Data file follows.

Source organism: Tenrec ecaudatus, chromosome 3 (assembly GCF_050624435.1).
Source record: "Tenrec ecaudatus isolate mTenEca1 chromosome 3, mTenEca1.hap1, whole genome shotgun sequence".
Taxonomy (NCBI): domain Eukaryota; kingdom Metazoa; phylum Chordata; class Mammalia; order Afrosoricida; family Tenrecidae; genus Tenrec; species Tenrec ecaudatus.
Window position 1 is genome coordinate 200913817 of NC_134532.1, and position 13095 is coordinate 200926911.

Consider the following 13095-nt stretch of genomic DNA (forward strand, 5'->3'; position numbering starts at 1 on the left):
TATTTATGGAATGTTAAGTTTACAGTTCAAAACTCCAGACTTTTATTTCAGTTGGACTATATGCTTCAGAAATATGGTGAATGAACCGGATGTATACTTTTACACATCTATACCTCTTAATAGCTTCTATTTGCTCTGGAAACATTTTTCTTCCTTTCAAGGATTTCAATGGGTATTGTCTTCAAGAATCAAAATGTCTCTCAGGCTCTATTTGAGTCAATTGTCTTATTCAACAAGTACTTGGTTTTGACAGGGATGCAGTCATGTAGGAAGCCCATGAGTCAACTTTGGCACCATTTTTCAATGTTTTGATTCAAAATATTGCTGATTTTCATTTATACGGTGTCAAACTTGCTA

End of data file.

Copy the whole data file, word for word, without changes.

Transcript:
Source organism: Tenrec ecaudatus, chromosome 3 (assembly GCF_050624435.1).
Source record: "Tenrec ecaudatus isolate mTenEca1 chromosome 3, mTenEca1.hap1, whole genome shotgun sequence".
Taxonomy (NCBI): domain Eukaryota; kingdom Metazoa; phylum Chordata; class Mammalia; order Afrosoricida; family Tenrecidae; genus Tenrec; species Tenrec ecaudatus.
Window position 1 is genome coordinate 200913817 of NC_134532.1, and position 13095 is coordinate 200926911.

Consider the following 13095-nt stretch of genomic DNA (forward strand, 5'->3'; position numbering starts at 1 on the left):
TATTTATGGAATGTTAAGTTTACAGTTCAAAACTCCAGACTTTTATTTCAGTTGGACTATATGCTTCAGAAATATGGTGAATGAACCGGATGTATACTTTTACACATCTATACCTCTTAATAGCTTCTATTTGCTCTGGAAACATTTTTCTTCCTTTCAAGGATTTCAATGGGTATTGTCTTCAAGAATCAAAATGTCTCTCAGGCTCTATTTGAGTCAATTGTCTTATTCAACAAGTACTTGGTTTTGACAGGGATGCAGTCATGTAGGAAGCCCATGAGTCAACTTTGGCACCATTTTTCAATGTTTTGATTCAAAATATTGCTGATTTTCATTTATACGGTGTCAAACTTGCTA